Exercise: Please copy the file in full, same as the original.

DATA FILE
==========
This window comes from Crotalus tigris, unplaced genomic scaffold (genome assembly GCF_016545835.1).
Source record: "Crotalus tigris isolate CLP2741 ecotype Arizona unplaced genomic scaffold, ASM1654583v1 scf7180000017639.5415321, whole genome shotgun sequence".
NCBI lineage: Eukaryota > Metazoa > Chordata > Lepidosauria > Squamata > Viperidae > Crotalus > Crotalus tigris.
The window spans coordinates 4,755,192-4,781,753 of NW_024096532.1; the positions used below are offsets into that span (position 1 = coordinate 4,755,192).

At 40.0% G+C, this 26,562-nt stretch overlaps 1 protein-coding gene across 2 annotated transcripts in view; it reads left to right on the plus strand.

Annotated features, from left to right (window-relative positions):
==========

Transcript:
This window comes from Crotalus tigris, unplaced genomic scaffold (genome assembly GCF_016545835.1).
Source record: "Crotalus tigris isolate CLP2741 ecotype Arizona unplaced genomic scaffold, ASM1654583v1 scf7180000017639.5415321, whole genome shotgun sequence".
NCBI lineage: Eukaryota > Metazoa > Chordata > Lepidosauria > Squamata > Viperidae > Crotalus > Crotalus tigris.
The window spans coordinates 4,755,192-4,781,753 of NW_024096532.1; the positions used below are offsets into that span (position 1 = coordinate 4,755,192).

At 40.0% G+C, this 26,562-nt stretch overlaps 1 protein-coding gene across 2 annotated transcripts in view; it reads left to right on the plus strand.

Annotated features, from left to right (window-relative positions):